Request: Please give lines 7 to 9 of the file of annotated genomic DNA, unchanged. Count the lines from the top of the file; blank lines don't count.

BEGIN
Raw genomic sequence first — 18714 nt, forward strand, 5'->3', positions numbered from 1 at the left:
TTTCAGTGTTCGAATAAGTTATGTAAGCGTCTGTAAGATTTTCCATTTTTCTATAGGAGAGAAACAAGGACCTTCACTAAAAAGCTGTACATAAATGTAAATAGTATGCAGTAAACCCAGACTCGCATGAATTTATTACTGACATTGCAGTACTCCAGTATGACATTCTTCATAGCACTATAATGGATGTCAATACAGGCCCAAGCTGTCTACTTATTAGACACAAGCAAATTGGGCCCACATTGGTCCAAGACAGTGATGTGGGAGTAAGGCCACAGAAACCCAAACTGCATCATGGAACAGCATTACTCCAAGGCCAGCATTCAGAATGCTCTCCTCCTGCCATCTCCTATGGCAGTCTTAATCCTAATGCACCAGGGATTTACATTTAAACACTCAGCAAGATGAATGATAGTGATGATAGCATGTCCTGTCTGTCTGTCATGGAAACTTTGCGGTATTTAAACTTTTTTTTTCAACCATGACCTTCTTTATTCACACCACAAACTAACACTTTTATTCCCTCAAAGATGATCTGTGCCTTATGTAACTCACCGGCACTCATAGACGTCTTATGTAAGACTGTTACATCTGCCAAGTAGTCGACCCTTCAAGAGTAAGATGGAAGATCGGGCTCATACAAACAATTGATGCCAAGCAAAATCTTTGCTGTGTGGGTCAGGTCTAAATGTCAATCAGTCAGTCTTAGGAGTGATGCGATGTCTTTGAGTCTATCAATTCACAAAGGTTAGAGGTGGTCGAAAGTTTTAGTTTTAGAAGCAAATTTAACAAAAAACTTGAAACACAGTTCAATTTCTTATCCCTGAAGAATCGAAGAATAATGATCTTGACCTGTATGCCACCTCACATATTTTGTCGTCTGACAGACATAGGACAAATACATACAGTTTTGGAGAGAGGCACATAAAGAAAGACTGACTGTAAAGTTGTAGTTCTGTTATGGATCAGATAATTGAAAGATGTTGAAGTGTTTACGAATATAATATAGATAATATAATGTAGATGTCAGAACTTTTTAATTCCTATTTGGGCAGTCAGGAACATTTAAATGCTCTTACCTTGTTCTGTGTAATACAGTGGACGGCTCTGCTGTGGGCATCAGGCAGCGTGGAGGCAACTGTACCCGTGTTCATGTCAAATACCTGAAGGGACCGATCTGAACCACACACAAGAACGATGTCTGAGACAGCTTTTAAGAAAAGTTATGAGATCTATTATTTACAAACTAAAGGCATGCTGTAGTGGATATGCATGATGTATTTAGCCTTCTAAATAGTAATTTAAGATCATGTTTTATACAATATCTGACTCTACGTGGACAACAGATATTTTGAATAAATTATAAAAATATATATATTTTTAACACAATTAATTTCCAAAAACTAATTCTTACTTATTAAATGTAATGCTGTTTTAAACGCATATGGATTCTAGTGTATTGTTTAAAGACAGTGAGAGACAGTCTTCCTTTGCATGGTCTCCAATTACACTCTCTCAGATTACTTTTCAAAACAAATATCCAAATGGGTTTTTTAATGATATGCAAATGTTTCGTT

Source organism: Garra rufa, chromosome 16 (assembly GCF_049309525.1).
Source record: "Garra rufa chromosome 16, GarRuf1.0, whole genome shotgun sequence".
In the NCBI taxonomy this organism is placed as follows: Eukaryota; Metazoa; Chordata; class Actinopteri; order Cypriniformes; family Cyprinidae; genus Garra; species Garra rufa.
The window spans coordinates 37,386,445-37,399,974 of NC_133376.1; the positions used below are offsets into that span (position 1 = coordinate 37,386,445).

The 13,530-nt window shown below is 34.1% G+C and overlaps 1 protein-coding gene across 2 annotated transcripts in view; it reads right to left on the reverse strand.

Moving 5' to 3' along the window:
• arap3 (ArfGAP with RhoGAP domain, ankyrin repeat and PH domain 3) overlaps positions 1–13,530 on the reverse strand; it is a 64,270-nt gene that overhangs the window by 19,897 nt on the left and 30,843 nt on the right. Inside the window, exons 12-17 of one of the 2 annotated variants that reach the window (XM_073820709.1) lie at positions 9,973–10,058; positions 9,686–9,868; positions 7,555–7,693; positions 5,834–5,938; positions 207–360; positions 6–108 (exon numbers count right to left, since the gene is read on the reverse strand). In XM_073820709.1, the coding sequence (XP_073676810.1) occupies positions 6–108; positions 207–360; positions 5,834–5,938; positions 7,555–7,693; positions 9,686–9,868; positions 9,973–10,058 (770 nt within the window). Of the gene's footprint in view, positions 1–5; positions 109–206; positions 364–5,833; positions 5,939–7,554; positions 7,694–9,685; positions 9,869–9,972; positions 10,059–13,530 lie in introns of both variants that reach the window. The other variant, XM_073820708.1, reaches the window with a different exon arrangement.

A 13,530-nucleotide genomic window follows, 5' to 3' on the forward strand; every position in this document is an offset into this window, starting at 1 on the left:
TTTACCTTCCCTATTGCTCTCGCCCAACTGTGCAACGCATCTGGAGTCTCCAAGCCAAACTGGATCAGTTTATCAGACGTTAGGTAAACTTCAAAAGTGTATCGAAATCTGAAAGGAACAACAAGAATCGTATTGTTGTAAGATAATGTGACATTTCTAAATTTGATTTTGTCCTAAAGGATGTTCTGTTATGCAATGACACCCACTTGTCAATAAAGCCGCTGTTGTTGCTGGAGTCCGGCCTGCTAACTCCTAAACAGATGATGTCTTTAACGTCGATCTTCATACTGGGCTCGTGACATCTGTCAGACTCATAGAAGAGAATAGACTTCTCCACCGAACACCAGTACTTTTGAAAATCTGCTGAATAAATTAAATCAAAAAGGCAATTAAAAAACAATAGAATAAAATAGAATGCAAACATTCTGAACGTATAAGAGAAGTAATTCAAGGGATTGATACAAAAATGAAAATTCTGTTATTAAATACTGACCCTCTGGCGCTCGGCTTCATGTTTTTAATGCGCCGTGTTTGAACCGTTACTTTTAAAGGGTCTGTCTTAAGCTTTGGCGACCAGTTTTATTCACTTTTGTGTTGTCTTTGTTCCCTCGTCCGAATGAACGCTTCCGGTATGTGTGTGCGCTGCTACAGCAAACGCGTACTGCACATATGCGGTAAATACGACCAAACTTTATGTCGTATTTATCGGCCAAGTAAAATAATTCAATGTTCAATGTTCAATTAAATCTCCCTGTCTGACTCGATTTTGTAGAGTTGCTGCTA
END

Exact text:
The 13,530-nt window shown below is 34.1% G+C and overlaps 1 protein-coding gene across 2 annotated transcripts in view; it reads right to left on the reverse strand.

Moving 5' to 3' along the window:
• arap3 (ArfGAP with RhoGAP domain, ankyrin repeat and PH domain 3) overlaps positions 1–13,530 on the reverse strand; it is a 64,270-nt gene that overhangs the window by 19,897 nt on the left and 30,843 nt on the right. Inside the window, exons 12-17 of one of the 2 annotated variants that reach the window (XM_073820709.1) lie at positions 9,973–10,058; positions 9,686–9,868; positions 7,555–7,693; positions 5,834–5,938; positions 207–360; positions 6–108 (exon numbers count right to left, since the gene is read on the reverse strand). In XM_073820709.1, the coding sequence (XP_073676810.1) occupies positions 6–108; positions 207–360; positions 5,834–5,938; positions 7,555–7,693; positions 9,686–9,868; positions 9,973–10,058 (770 nt within the window). Of the gene's footprint in view, positions 1–5; positions 109–206; positions 364–5,833; positions 5,939–7,554; positions 7,694–9,685; positions 9,869–9,972; positions 10,059–13,530 lie in introns of both variants that reach the window. The other variant, XM_073820708.1, reaches the window with a different exon arrangement.